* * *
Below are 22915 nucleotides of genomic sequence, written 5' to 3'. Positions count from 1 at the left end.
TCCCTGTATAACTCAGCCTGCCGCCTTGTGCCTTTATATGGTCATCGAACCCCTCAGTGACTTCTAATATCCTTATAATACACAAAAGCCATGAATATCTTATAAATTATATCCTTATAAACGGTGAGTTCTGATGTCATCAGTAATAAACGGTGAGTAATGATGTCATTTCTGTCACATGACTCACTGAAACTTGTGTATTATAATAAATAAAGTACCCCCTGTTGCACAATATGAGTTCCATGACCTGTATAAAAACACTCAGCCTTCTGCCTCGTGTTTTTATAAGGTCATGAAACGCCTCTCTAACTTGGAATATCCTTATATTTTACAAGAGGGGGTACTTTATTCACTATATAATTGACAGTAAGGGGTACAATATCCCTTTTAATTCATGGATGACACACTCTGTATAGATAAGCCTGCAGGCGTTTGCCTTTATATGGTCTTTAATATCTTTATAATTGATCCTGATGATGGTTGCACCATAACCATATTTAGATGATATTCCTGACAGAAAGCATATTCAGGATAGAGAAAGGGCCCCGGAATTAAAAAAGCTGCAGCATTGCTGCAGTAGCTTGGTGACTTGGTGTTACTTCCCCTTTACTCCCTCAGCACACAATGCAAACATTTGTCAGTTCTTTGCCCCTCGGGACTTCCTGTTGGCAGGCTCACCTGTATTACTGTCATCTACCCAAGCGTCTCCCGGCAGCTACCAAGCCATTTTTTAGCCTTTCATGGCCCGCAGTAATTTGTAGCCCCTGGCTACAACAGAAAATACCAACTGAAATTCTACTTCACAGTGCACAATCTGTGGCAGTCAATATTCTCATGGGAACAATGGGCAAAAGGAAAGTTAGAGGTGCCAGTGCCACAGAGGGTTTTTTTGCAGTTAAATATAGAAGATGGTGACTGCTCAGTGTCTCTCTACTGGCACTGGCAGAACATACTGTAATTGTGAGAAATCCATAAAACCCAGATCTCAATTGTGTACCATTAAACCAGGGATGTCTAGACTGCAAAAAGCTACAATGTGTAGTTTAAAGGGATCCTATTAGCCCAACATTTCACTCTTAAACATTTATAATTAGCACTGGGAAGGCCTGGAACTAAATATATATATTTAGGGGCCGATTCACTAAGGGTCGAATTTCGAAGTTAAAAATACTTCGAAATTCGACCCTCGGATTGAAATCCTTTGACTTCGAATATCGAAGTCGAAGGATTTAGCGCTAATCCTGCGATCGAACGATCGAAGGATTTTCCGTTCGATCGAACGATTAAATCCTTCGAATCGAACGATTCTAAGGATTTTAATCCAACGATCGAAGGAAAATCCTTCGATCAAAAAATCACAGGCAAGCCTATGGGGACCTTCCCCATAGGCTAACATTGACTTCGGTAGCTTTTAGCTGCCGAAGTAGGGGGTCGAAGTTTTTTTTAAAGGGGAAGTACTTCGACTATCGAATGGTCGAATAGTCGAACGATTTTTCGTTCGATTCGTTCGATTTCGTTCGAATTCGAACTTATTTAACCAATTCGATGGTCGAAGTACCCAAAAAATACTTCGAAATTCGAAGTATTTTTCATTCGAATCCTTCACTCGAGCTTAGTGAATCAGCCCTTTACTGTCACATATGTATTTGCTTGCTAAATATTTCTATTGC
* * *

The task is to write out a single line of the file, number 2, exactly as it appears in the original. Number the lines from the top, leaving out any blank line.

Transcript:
TCCCTGTATAACTCAGCCTGCCGCCTTGTGCCTTTATATGGTCATCGAACCCCTCAGTGACTTCTAATATCCTTATAATACACAAAAGCCATGAATATCTTATAAATTATATCCTTATAAACGGTGAGTTCTGATGTCATCAGTAATAAACGGTGAGTAATGATGTCATTTCTGTCACATGACTCACTGAAACTTGTGTATTATAATAAATAAAGTACCCCCTGTTGCACAATATGAGTTCCATGACCTGTATAAAAACACTCAGCCTTCTGCCTCGTGTTTTTATAAGGTCATGAAACGCCTCTCTAACTTGGAATATCCTTATATTTTACAAGAGGGGGTACTTTATTCACTATATAATTGACAGTAAGGGGTACAATATCCCTTTTAATTCATGGATGACACACTCTGTATAGATAAGCCTGCAGGCGTTTGCCTTTATATGGTCTTTAATATCTTTATAATTGATCCTGATGATGGTTGCACCATAACCATATTTAGATGATATTCCTGACAGAAAGCATATTCAGGATAGAGAAAGGGCCCCGGAATTAAAAAAGCTGCAGCATTGCTGCAGTAGCTTGGTGACTTGGTGTTACTTCCCCTTTACTCCCTCAGCACACAATGCAAACATTTGTCAGTTCTTTGCCCCTCGGGACTTCCTGTTGGCAGGCTCACCTGTATTACTGTCATCTACCCAAGCGTCTCCCGGCAGCTACCAAGCCATTTTTTAGCCTTTCATGGCCCGCAGTAATTTGTAGCCCCTGGCTACAACAGAAAATACCAACTGAAATTCTACTTCACAGTGCACAATCTGTGGCAGTCAATATTCTCATGGGAACAATGGGCAAAAGGAAAGTTAGAGGTGCCAGTGCCACAGAGGGTTTTTTTGCAGTTAAATATAGAAGATGGTGACTGCTCAGTGTCTCTCTACTGGCACTGGCAGAACATACTGTAATTGTGAGAAATCCATAAAACCCAGATCTCAATTGTGTACCATTAAACCAGGGATGTCTAGACTGCAAAAAGCTACAATGTGTAGTTTAAAGGGATCCTATTAGCCCAACATTTCACTCTTAAACATTTATAATTAGCACTGGGAAGGCCTGGAACTAAATATATATATTTAGGGGCCGATTCACTAAGGGTCGAATTTCGAAGTTAAAAATACTTCGAAATTCGACCCTCGGATTGAAATCCTTTGACTTCGAATATCGAAGTCGAAGGATTTAGCGCTAATCCTGCGATCGAACGATCGAAGGATTTTCCGTTCGATCGAACGATTAAATCCTTCGAATCGAACGATTCTAAGGATTTTAATCCAACGATCGAAGGAAAATCCTTCGATCAAAAAATCACAGGCAAGCCTATGGGGACCTTCCCCATAGGCTAACATTGACTTCGGTAGCTTTTAGCTGCCGAAGTAGGGGGTCGAAGTTTTTTTTAAAGGGGAAGTACTTCGACTATCGAATGGTCGAATAGTCGAACGATTTTTCGTTCGATTCGTTCGATTTCGTTCGAATTCGAACTTATTTAACCAATTCGATGGTCGAAGTACCCAAAAAATACTTCGAAATTCGAAGTATTTTTCATTCGAATCCTTCACTCGAGCTTAGTGAATCAGCCCTTTACTGTCACATATGTATTTGCTTGCTAAATATTTCTATTGC